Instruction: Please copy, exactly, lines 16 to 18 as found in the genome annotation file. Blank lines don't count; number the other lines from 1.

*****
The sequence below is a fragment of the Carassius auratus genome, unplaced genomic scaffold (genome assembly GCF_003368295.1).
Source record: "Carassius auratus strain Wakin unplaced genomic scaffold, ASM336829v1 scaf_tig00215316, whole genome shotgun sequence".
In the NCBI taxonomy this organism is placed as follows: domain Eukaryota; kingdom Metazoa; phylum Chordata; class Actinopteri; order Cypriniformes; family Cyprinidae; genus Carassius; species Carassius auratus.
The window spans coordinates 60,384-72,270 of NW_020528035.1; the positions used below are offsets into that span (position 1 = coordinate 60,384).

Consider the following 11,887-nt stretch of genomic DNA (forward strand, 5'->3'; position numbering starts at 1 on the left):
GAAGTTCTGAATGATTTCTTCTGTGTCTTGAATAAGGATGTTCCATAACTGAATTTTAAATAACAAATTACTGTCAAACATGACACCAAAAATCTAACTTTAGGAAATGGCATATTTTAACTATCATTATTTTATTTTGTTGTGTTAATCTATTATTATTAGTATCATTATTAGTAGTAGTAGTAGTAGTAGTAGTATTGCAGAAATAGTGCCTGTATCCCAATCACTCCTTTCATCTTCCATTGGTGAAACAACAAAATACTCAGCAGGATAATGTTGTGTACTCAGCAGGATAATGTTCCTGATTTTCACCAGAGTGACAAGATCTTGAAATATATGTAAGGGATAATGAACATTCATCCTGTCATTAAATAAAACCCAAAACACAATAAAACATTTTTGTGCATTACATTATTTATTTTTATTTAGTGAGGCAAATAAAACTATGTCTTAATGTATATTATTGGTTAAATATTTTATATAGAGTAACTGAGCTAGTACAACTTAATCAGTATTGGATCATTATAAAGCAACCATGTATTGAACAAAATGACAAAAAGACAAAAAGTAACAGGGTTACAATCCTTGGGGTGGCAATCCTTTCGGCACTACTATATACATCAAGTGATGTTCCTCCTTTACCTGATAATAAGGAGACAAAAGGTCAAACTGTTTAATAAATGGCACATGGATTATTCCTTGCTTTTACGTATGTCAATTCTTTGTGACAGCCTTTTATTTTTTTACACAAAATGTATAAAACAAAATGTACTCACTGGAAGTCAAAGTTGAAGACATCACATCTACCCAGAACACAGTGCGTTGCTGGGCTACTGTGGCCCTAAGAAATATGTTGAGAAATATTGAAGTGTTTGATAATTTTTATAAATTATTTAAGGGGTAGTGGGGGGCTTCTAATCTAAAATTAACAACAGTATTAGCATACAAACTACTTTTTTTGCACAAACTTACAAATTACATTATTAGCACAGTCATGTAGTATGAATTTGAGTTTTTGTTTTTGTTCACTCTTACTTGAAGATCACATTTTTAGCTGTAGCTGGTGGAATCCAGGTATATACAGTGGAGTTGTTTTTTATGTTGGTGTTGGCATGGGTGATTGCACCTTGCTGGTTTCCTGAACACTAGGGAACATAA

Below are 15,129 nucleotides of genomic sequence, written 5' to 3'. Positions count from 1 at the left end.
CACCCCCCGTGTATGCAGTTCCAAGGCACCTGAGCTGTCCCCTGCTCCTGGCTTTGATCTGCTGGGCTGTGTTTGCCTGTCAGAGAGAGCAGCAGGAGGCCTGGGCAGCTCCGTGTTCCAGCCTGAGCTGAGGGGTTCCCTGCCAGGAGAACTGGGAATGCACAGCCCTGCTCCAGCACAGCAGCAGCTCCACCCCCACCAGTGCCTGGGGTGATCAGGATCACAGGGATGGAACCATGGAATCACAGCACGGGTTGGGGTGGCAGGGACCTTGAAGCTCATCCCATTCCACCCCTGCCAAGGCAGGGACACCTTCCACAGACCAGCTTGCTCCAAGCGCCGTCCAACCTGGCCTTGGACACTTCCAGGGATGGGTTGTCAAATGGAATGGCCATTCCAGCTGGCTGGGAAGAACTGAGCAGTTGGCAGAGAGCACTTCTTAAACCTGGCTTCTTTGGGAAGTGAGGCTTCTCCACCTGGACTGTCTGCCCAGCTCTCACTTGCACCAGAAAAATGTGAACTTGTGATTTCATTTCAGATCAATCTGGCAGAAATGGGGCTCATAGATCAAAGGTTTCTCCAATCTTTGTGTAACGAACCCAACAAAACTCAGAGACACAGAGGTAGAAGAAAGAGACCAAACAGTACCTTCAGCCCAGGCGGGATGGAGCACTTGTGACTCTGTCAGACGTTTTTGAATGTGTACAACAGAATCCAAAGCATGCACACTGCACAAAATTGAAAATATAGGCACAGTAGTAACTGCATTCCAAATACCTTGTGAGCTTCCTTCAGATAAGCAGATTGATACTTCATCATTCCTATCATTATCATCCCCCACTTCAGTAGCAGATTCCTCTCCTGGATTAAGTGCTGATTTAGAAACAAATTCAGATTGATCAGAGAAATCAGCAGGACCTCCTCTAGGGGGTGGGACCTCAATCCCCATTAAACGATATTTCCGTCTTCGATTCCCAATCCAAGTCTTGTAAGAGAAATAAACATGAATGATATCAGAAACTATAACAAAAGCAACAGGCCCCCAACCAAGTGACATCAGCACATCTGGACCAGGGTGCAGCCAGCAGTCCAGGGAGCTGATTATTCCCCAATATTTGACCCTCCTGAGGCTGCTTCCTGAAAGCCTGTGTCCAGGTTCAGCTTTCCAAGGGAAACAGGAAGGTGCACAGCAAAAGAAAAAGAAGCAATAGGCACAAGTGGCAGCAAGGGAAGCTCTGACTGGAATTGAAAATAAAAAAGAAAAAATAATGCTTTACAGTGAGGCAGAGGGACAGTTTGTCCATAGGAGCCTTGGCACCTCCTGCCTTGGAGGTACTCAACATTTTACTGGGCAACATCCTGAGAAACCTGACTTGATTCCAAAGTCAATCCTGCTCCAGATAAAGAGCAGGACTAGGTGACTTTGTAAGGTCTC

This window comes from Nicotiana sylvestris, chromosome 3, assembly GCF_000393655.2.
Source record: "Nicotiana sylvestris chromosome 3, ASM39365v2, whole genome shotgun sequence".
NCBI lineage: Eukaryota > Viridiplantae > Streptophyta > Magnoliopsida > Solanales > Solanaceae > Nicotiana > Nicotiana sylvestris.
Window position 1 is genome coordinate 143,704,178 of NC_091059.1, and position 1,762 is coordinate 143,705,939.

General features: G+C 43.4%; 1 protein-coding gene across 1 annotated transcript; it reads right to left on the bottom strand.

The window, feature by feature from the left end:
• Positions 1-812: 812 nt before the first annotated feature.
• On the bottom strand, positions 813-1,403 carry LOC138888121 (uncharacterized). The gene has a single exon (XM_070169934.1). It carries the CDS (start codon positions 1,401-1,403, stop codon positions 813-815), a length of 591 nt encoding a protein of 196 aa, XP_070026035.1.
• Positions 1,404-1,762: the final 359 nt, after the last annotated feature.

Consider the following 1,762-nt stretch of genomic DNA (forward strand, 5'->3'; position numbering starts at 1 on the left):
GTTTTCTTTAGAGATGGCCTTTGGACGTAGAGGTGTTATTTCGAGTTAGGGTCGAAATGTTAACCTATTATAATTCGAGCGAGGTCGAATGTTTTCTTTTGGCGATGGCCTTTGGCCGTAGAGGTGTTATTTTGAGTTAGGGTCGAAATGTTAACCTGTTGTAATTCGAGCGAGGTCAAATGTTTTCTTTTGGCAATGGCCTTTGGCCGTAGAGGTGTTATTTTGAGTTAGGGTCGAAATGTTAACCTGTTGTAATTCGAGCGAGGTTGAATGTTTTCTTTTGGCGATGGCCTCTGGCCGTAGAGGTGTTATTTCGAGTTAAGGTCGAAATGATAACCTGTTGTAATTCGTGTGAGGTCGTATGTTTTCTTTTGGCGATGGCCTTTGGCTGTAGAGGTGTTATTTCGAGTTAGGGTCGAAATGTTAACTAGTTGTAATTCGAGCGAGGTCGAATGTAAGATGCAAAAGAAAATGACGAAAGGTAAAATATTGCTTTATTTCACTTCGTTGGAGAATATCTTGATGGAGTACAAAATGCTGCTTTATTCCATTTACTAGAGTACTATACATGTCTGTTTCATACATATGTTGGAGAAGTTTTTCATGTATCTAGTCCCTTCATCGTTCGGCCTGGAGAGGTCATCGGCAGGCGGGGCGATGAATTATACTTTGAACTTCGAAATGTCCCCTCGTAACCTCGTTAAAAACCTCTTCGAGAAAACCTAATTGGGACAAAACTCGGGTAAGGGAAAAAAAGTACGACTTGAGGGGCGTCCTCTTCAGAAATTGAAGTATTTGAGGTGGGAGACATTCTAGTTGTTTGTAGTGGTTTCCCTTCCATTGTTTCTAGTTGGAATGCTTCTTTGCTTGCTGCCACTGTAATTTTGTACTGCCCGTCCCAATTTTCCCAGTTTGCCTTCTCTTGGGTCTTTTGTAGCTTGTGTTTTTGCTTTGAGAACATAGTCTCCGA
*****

• On the bottom strand, positions 813-1,403 carry LOC138888121 (uncharacterized). The gene has a single exon (XM_070169934.1). It carries the CDS (start codon positions 1,401-1,403, stop codon positions 813-815), a length of 591 nt encoding a protein of 196 aa, XP_070026035.1.
• Positions 1,404-1,762: the final 359 nt, after the last annotated feature.

Consider the following 1,762-nt stretch of genomic DNA (forward strand, 5'->3'; position numbering starts at 1 on the left):